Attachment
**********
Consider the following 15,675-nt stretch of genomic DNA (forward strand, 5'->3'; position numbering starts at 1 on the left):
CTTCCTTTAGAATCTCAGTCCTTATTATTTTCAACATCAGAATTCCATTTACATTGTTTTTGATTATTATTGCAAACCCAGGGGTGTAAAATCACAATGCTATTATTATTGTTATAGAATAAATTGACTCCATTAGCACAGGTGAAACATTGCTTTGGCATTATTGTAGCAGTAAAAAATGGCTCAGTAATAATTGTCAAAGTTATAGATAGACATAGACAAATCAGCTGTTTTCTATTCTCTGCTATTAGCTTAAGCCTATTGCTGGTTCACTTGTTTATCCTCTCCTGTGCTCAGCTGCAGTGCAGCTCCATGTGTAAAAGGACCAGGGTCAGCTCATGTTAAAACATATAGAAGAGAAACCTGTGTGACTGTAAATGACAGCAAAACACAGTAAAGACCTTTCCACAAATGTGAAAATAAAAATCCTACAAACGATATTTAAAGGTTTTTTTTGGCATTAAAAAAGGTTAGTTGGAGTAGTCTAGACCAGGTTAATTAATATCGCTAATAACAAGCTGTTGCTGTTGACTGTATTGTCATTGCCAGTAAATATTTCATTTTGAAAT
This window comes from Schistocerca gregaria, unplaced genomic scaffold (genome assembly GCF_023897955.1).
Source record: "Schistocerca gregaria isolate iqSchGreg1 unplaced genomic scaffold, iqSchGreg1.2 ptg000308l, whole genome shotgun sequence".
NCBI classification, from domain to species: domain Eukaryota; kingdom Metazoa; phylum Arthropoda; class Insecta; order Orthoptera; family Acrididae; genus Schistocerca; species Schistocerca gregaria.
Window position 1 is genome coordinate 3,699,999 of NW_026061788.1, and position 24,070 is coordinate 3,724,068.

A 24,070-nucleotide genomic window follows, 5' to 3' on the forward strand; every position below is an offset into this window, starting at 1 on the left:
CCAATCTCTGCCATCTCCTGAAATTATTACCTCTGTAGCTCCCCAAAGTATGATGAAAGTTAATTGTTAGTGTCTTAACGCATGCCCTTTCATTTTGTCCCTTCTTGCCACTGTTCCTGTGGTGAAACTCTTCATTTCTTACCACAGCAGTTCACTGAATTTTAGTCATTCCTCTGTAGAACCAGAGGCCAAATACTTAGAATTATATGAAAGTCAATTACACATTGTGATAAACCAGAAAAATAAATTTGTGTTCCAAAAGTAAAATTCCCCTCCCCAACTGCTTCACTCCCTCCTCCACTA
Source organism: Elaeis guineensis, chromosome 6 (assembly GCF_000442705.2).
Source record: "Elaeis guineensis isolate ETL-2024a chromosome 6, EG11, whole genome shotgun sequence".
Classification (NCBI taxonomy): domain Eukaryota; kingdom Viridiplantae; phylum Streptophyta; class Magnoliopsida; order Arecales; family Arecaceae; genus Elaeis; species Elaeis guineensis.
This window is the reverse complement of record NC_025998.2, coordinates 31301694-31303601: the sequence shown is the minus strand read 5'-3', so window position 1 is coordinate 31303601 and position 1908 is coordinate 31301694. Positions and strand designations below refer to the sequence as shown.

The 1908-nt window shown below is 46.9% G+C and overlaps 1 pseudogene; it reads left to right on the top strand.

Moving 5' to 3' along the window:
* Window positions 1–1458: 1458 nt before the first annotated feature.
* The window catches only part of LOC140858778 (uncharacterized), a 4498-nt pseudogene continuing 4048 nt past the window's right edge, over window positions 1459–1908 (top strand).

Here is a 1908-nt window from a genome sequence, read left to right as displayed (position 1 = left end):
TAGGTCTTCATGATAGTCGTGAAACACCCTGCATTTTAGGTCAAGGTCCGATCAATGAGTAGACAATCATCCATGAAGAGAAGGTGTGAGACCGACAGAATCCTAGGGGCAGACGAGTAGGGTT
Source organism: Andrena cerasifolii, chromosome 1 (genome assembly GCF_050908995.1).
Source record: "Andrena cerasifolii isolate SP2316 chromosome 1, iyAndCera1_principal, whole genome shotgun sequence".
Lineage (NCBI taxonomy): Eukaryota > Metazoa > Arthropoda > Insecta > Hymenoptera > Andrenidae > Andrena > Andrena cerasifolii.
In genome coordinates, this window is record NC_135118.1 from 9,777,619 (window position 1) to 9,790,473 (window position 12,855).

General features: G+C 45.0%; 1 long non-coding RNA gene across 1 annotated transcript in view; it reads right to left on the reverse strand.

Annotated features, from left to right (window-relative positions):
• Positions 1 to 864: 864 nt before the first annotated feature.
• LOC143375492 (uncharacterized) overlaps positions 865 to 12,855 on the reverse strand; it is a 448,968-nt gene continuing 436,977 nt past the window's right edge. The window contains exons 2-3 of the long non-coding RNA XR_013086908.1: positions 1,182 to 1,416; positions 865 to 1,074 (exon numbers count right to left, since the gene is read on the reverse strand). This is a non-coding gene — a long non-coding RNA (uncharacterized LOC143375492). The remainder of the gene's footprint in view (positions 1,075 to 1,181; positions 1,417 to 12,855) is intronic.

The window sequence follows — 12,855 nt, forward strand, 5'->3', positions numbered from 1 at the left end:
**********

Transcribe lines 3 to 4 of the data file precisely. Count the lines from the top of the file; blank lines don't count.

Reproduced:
This window comes from Schistocerca gregaria, unplaced genomic scaffold (genome assembly GCF_023897955.1).
Source record: "Schistocerca gregaria isolate iqSchGreg1 unplaced genomic scaffold, iqSchGreg1.2 ptg000308l, whole genome shotgun sequence".